Of Other Things
● Well, mostly my mind is going toward merchandising as path for growth for the industry this year. It has very often been a monetization path that has been badly managed, even by some fairly major brands. However, two things are changing the situation. The first one is quite impressive examples of licensing done well: Rovio (worldwide); Moshi Monsters (UK); Dofus (France). They prove that it can be a profitable activity in itself (and honestly, if you are just breaking even, you are still doing very well considering the extra exposure it grants you). The second one is Kickstarter… again. After avoiding for years to get in the complexity to manufacture and distribute merchandising, studios of all sizes going to crowd funding are getting their hands dirty in order to raise the stakes and get the most money possible for their projects. And I am pretty sure the experience is not leaving them unmoved. Those two elements together are contributing to break down the passivity that the industry had toward merchandising while every other entertainment industries were properly tapping into it.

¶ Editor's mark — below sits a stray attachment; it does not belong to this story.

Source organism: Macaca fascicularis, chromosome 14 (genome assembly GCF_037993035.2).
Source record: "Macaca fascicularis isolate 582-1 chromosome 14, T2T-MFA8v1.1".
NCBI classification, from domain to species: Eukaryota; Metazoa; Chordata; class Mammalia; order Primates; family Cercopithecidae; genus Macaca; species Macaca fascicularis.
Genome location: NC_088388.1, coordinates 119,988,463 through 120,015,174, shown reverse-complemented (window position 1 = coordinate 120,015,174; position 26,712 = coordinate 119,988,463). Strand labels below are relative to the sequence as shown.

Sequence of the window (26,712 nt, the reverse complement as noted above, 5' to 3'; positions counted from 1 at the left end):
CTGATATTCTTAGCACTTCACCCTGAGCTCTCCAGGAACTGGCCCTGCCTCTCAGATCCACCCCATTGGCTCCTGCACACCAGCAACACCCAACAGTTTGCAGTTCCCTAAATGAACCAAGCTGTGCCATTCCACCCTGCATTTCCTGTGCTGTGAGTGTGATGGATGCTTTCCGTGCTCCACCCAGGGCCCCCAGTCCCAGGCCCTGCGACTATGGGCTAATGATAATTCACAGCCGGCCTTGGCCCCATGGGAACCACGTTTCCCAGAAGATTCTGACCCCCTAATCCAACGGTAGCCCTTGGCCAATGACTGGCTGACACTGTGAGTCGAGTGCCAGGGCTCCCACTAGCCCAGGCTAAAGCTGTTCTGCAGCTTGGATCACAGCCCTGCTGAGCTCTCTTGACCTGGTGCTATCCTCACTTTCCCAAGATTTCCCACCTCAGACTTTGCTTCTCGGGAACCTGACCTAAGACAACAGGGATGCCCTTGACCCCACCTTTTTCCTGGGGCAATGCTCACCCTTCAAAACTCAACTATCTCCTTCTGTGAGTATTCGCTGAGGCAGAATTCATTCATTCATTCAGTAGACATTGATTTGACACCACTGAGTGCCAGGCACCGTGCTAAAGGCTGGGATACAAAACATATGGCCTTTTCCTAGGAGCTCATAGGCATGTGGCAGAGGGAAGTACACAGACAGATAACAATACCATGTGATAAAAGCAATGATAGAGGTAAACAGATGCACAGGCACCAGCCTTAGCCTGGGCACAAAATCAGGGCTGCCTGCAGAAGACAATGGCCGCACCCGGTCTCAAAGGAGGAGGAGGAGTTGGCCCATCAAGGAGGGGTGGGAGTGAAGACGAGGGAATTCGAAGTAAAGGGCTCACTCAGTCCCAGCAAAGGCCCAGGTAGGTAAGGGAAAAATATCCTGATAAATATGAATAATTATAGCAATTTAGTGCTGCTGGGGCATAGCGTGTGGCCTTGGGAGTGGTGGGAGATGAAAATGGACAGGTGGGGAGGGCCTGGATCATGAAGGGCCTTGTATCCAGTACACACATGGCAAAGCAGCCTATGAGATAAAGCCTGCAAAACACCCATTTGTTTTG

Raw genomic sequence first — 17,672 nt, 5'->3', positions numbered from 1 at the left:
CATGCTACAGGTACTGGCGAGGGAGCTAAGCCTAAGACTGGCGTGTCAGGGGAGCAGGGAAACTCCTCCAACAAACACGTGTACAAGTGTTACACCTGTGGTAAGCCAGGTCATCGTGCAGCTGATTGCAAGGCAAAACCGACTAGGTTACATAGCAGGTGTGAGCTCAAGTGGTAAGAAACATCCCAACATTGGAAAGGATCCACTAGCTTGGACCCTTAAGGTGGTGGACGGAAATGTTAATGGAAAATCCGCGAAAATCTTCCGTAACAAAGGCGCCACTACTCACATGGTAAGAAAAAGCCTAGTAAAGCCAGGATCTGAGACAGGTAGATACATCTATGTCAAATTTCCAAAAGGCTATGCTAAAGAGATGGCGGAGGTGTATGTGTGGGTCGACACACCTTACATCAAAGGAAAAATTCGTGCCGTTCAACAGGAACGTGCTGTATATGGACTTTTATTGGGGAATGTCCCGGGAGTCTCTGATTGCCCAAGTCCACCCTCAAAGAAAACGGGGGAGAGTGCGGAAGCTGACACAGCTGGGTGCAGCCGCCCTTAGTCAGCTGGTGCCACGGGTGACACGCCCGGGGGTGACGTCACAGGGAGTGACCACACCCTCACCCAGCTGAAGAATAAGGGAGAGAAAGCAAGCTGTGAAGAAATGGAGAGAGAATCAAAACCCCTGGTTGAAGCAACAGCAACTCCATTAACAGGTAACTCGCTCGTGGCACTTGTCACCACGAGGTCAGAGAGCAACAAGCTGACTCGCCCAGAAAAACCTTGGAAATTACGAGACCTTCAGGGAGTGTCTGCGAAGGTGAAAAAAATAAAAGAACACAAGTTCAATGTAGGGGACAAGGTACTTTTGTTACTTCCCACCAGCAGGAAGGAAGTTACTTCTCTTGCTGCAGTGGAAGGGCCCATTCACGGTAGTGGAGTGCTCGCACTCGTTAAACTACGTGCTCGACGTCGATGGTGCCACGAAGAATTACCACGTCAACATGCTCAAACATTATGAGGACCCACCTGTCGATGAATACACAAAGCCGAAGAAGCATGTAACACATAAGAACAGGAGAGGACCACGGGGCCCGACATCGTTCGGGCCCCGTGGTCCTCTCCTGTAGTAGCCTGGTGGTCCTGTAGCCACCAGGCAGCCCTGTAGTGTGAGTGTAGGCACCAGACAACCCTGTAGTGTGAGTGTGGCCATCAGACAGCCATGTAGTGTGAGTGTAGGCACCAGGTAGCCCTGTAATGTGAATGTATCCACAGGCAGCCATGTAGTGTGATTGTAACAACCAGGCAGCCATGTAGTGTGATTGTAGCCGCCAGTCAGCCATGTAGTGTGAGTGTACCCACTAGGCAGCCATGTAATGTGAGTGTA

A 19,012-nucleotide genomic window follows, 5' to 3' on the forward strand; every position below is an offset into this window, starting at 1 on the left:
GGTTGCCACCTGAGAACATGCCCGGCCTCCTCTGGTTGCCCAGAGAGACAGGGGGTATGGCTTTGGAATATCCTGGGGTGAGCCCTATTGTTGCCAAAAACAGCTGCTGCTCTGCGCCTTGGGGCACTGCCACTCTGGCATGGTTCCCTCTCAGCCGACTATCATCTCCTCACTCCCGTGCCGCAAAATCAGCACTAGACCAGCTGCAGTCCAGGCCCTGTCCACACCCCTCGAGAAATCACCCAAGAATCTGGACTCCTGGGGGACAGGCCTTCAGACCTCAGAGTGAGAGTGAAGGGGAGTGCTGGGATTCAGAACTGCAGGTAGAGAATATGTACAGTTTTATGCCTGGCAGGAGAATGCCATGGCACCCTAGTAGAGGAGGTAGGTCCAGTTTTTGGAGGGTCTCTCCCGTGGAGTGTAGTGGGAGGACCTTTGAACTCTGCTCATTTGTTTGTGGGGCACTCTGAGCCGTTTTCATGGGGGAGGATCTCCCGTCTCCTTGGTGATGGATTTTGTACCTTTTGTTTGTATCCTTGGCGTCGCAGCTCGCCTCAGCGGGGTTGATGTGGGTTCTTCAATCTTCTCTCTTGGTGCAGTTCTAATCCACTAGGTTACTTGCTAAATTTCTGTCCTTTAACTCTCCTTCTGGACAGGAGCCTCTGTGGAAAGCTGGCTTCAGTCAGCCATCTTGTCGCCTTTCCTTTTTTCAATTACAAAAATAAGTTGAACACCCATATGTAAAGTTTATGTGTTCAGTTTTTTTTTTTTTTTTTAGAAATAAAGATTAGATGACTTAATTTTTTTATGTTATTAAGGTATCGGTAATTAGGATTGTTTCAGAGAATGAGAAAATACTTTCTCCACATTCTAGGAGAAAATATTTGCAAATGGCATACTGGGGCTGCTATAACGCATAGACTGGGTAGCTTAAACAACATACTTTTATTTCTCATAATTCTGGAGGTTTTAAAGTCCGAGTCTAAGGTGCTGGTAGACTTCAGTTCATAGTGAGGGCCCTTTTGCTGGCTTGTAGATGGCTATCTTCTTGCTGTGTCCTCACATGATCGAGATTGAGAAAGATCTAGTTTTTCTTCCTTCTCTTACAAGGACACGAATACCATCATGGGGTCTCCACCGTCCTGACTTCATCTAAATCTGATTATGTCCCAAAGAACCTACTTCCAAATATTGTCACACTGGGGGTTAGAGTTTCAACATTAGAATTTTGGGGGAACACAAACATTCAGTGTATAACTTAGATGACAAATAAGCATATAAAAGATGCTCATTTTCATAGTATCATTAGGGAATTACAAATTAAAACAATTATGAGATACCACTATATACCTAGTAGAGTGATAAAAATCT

There are many other things I am probably not seeing (and Diane would be pointing at half a dozen others for sure), please share what you feel are the new directions the industry is going to take this year.